Silvergate’s use of Bankman-Fried as a pitchman could also pose potential legal risks, one of the securities law experts said. “If they advertise it on their website, they have a more important duty of due diligence,” said Lewis D. Lowenfels, a prominent securities lawyer and co-author of the nation’s leading securities law treatise. “They have a duty to make sure they don’t encourage fraud.”

Crypto based deposits

Fifteen years ago, long before the cryptocurrency craze, Silvergate Bank was a small industrial loan company in San Diego with four branches, 40 employees and $300 million in assets, Lane said in interviews. The bank avoided the subprime crisis of 2008, and other troubled lenders had no trouble attracting borrowers. Gathering deposits was more difficult, and as larger and more established institutions battled for share, in 2013 Lane said he began to see the promise of cryptocurrency.

Lane acknowledged that bitcoin trading was taking off, but other banks were shying away from the cryptocurrency business because the risks of money laundering and other financial crimes worried the arena. In a 2019 podcast, he agreed when asked if Silvergate’s goal was to fill the crypto banking vacuum and “manage deposits.”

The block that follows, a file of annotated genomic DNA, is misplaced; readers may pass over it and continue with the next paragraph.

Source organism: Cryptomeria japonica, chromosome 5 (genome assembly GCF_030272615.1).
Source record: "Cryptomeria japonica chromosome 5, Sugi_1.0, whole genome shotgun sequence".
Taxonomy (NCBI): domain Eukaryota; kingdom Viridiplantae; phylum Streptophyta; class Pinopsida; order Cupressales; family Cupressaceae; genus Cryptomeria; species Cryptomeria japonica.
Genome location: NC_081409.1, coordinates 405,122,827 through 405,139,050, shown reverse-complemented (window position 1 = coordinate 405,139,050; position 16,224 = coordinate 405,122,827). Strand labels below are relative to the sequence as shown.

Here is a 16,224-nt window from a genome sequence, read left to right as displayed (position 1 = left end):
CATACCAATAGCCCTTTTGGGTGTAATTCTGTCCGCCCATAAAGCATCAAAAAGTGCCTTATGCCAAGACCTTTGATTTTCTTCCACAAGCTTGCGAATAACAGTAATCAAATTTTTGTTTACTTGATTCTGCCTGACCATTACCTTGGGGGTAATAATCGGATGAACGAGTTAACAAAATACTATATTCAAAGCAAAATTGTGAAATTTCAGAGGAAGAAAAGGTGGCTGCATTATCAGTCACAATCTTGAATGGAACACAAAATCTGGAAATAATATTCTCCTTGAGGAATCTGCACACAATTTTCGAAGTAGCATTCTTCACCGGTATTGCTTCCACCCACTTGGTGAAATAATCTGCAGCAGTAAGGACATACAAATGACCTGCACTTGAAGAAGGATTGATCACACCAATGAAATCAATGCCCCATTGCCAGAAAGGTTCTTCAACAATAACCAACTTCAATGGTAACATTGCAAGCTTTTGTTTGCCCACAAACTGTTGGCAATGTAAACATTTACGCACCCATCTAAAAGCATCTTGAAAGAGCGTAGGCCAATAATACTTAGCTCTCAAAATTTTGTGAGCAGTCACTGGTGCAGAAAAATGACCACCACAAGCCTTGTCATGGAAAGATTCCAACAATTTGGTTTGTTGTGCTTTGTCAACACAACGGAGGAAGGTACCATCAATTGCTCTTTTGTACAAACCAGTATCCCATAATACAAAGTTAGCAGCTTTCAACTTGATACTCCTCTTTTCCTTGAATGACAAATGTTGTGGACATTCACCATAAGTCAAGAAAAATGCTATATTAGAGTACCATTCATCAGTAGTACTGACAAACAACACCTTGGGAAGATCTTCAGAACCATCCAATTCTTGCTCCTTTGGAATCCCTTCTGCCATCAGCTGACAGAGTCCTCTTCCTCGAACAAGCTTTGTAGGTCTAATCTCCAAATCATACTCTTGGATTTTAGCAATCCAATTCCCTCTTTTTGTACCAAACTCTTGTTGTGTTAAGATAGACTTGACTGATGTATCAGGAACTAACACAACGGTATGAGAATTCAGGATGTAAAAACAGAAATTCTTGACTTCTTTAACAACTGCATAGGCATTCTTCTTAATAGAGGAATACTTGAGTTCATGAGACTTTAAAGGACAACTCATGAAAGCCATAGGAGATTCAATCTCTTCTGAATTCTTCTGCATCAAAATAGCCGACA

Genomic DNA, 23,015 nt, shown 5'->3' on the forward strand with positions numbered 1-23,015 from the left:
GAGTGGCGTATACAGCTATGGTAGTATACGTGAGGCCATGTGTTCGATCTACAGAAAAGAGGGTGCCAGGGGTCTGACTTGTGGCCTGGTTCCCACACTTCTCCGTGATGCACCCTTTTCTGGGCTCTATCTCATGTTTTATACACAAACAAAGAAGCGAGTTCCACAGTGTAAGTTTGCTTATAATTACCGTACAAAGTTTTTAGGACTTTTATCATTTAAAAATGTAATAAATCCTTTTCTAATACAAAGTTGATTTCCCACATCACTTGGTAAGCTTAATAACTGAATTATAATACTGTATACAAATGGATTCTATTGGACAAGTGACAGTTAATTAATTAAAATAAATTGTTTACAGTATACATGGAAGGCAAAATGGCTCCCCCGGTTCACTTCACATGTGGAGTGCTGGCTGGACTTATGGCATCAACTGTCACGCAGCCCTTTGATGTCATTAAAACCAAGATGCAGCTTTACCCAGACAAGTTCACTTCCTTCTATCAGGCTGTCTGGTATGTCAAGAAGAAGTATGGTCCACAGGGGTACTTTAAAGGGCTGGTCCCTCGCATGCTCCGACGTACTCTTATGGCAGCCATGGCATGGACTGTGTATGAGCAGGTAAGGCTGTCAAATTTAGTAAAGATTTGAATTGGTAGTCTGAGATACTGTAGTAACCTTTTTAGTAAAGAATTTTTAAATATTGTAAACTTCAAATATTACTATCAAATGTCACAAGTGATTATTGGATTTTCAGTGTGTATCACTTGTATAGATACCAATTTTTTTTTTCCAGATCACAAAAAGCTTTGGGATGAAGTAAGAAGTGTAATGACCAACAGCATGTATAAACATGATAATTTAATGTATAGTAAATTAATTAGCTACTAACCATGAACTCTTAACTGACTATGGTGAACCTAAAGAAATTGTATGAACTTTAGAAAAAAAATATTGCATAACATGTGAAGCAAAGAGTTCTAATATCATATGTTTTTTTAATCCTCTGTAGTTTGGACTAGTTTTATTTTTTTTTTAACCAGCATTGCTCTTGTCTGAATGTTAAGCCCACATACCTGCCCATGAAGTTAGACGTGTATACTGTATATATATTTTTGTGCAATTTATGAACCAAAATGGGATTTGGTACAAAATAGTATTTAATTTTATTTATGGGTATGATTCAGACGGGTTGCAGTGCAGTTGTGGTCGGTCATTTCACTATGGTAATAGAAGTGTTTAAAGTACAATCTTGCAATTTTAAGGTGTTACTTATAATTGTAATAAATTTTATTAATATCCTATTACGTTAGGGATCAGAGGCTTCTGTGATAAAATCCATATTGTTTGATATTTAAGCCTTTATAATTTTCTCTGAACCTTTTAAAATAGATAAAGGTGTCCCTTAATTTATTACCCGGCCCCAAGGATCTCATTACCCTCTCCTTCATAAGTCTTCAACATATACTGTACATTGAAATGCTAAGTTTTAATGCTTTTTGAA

He drove them. Silvergate’s deposits rose to $13 billion in the September quarter, and its shares, which went public at $12 in 2019, rose to $217 in early November 2021, when bitcoin’s price peaked near $69,000. Then, Lane’s Silvergate holdings were worth an estimated $87.5 million, according to regulatory filings. Now, with Silvergate’s stock down 89%, Lane’s stake, smaller as a result of some stock sales, is worth $6.1 million.

Almost 40% of Silvergate’s deposits are from foreign entities whose documents are sovereign, without specifying the countries. This is not surprising in the cryptocurrency arena. Only 2% of FTX exchange customers were in the US, a recent bankruptcy filing shows. A full third of FTX’s clients were from the well-known tax havens of Cayman and the Virgin Islands, while clients from China, which bans cryptocurrency transactions, accounted for 8% of FTX’s clients.